Why Study Political Science?
The study of politics is both humanistic and scientific, and is centuries old. Aristotle called it the "queen of the sciences". The American Constitution reveals a joining of political theory with the pragmatic formation of political institutions and practices. Today’s political research involves highly scientific and rigorous attempts to understand human behavior and world events. The study of political science prepares one not only for employment, but for life as an informed citizen ready to participate in political activities within interest groups or political parties; related to community organization and political advocacy; or even service as an elected or appointed official.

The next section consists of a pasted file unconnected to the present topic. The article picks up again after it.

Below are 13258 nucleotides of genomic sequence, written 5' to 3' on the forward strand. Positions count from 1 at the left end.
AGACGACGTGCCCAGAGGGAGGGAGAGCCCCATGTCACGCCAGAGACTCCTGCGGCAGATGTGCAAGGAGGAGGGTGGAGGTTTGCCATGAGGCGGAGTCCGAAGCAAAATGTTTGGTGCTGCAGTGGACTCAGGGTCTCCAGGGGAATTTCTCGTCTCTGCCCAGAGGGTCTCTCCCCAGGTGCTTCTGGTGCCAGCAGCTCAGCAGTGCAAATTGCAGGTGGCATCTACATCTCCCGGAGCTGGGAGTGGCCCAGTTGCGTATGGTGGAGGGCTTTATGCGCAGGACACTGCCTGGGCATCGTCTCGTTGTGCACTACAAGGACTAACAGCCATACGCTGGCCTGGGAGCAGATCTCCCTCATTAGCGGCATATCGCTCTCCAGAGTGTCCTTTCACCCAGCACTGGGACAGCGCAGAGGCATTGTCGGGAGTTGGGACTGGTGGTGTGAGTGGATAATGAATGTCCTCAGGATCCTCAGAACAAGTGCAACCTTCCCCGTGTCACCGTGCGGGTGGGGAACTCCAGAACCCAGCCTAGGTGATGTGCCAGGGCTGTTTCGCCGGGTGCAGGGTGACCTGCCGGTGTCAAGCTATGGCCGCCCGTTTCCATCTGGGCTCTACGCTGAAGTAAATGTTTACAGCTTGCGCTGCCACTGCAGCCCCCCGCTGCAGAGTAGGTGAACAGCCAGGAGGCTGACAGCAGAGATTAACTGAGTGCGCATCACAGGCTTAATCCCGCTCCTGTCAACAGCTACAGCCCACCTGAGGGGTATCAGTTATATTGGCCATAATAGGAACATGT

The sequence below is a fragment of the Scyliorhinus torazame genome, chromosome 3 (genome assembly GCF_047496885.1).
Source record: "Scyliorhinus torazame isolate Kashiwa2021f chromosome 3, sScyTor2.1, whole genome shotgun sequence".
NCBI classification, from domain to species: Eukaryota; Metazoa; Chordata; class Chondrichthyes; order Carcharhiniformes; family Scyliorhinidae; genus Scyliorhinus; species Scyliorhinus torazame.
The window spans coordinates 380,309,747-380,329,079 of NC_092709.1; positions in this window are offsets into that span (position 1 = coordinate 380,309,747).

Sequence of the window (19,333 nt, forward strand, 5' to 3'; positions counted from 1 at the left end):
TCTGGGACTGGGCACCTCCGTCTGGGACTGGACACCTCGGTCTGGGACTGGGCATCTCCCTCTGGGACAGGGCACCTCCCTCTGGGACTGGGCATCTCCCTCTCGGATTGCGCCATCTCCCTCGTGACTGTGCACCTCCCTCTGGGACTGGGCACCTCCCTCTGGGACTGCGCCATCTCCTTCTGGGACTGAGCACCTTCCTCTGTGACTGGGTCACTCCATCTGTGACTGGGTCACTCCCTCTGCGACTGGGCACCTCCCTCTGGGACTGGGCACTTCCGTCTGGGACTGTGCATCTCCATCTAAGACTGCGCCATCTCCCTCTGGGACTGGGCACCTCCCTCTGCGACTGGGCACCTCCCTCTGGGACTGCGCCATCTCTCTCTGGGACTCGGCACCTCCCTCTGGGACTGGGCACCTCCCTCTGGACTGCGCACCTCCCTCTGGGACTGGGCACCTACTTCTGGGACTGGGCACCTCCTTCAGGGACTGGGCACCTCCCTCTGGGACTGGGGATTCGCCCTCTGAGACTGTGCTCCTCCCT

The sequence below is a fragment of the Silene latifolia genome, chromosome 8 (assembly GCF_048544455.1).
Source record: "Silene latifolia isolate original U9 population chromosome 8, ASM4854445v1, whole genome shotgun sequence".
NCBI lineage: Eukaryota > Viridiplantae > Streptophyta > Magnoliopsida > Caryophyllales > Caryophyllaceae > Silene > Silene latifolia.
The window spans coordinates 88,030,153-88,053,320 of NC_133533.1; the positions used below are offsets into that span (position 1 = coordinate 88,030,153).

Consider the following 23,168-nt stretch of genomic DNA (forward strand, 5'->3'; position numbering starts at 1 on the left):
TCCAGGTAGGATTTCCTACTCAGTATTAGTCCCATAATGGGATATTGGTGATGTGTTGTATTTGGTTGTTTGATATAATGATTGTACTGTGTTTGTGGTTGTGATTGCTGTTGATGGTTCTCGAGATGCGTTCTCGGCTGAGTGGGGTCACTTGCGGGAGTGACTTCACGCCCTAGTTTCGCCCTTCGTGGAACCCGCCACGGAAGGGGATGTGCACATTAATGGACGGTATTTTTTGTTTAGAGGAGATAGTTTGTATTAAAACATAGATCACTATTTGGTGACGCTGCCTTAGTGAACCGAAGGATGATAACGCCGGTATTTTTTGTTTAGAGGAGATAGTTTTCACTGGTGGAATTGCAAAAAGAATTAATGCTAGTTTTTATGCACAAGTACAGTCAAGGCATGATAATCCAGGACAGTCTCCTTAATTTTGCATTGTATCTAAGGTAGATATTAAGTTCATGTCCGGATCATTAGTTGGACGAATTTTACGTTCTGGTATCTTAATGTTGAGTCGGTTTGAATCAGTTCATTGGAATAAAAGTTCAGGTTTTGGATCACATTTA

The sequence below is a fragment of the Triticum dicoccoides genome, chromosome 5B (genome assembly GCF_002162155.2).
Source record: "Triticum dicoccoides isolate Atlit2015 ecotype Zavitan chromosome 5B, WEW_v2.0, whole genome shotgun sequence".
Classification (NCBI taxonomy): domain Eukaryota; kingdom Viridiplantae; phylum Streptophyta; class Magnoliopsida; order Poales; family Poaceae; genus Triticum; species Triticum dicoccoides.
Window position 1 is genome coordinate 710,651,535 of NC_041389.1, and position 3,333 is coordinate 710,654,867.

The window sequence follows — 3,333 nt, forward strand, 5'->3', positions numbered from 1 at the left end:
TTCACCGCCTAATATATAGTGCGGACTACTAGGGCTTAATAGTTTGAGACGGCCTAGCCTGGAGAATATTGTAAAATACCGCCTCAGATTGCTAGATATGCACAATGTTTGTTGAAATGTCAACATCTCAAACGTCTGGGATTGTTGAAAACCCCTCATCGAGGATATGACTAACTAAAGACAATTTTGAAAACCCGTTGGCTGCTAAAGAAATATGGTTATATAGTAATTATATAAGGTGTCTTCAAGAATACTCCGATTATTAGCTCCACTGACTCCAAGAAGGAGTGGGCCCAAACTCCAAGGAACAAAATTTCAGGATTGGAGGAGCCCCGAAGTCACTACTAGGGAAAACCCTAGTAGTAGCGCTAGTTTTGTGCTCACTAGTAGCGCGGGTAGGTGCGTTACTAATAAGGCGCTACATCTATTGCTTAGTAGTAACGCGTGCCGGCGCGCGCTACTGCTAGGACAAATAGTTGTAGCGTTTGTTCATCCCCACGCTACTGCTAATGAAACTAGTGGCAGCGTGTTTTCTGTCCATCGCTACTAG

The major in political science offers a solid undergraduate education in the liberal arts and sciences. Such study prepares the graduate for a variety of careers by emphasizing the acquisition of skills in communication and analysis; and by encouraging independent thought, tolerance, and informed interest in current affairs. The ability to define a problem and contribute to its solution is highly valued in a variety of employment settings, as are skills in writing, research, and evaluation. These are the very elements that characterize a liberal arts education. Today’s graduate can expect to change jobs a number of times, and even to have more than one career, and political science is excellent preparation for the flexibility required in this modern employment market. More specifically, the study of political science provides background for careers in government at the local, state, and national levels; in international organizations; political campaigns; interest groups and lobbying organizations; journalism; business; and law.